Kenyan diaspora defies Covid-19 to keep dollars flowing
The Kenyan diaspora has defied hardships arising from the Covid-19 pandemic to keep dollars flowing into the country.
The flows termed as diaspora remittances grew by 0.9 percent in six months through June 2020 in comparison to a similar period in 2019 to mark resilience.
The remittances stood at Ksh.157.5 billion ($1.46 billion) in the period from Ksh.156.1 billion ($1.44 billion) last year.
Dollar flows in June which stood at Ksh.31.1 billion ($288.5 million) were for instance the second highest booked flows in a single month on record.
Resilience in the foreign currency flows has taken the country by surprise with the Central Bank of Kenya (CBK) having previously estimated a 12 percent decline in the remittances year over year.
On Thursday, the CBK revised this outlook to a growth of one percent in line with the observed resilience.
“It was expected that earnings from the diaspora would decline with entities such as the World Bank predicting a 20 percent shortfall. We haven’t seen that,” CBK Governor Patrick Njoroge said.
Remittances has historically shown resilience in difficult economic periods as Kenyans abroad endeavour to support their families back home to keep the cheques coming.
The year so far has however been defined by widespread economic turmoil with developed economies witnessing similar hardships to the developing world.
Global markets analyst and Corporate Finance Manager at ABC Capital Johnson Nderi however reckons cushioning by governments in developed world including stimulus cheques in the US and furlough schemes in Europe have created a soft-landing for the remittances.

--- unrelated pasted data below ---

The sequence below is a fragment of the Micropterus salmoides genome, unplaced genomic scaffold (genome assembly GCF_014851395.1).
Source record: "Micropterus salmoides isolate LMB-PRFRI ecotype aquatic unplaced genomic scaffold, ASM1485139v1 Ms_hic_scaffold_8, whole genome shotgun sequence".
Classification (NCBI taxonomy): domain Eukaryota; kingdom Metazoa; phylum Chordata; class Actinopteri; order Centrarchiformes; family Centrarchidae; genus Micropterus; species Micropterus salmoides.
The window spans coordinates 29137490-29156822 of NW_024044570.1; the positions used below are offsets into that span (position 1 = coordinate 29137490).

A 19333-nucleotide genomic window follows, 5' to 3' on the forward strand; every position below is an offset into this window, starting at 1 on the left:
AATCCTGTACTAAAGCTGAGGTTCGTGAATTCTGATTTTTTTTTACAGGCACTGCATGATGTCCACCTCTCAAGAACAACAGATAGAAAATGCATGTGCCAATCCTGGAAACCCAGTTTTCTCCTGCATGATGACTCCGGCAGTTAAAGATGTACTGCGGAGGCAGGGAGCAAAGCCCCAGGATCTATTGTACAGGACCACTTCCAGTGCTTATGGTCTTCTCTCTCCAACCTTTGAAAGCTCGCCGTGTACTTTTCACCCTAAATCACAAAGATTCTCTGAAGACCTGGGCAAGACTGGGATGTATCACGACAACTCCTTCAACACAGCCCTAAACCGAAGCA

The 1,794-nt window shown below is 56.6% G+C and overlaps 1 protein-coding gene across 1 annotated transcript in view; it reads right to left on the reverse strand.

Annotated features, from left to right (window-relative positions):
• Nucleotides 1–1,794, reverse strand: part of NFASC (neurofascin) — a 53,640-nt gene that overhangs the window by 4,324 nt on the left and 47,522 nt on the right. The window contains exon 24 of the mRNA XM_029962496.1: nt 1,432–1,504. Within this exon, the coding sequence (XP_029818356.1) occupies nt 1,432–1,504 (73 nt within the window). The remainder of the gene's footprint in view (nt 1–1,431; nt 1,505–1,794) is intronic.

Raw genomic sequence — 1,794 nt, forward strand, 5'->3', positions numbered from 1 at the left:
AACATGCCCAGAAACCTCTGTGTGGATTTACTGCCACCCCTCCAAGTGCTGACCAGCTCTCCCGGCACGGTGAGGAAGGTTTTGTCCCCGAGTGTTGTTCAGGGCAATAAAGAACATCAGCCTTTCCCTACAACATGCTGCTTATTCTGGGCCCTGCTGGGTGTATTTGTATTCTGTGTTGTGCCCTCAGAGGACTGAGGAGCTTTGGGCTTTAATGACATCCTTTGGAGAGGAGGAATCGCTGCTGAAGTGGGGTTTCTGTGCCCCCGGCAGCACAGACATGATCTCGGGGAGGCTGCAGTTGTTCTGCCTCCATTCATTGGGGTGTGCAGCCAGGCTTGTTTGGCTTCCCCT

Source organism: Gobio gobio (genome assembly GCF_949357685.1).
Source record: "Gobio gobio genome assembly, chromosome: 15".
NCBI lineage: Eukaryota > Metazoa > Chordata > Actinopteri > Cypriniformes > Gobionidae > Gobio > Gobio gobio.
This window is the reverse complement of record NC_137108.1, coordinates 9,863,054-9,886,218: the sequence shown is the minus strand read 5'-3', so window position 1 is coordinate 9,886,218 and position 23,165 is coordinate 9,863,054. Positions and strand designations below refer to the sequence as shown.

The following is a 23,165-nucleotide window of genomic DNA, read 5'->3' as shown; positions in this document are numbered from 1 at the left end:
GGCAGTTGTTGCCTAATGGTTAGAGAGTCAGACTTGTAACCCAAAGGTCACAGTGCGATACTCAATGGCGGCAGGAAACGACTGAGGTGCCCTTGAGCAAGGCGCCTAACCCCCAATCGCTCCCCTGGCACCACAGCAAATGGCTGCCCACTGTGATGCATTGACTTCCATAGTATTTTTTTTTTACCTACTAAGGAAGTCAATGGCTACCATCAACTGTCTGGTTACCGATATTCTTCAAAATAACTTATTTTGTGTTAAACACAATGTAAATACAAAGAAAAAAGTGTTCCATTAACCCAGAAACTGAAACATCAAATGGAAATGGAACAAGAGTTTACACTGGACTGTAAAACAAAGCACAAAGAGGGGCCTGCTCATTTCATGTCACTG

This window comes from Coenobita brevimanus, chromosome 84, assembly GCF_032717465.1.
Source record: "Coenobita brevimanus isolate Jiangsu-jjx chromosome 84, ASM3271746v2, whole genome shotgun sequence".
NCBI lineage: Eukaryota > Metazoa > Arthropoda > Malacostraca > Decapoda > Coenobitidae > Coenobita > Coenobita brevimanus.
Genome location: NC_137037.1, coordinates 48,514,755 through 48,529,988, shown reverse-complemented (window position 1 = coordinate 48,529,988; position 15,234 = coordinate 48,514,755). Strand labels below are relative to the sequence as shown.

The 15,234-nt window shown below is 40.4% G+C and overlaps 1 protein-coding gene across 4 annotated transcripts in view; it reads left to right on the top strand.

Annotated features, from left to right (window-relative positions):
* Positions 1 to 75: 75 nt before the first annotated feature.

“I have a strong feeling that the diaspora flows maybe funded by support cheques,” he said.
Dollar flows from North America have shown the greatest resilience improving by 22.9 percent between May and June to Ksh.15.7 billion at a time when the US government was issuing monthly cheques of Ksh.129,240 ($1200) to households.
Analysts at Genghis Capital have meanwhile linked the positive surprise in remittance flows to diaspora investors seeking a greater return to investments in frontier markets.
“We were swept by the positive surprise in diaspora remittances but we think this reflects the ‘search for yield’ that the diaspora is screening, against the backdrop of ultra-conservative monetary policies adopted by developed markets’ central banks,” the analysts noted in a fixed income note.
Remittances are seen as an important cog to not just households’ income in the country but also government through their contribution of nearly one third of the CBK’s usable foreign currency reserves which are used to partly settle external debt and cushion the shilling.
The reserves stood at a solid Ksh.1.01 trillion ($9.4 billion) as of July 23 or an equivalent 5.72 months of import cover.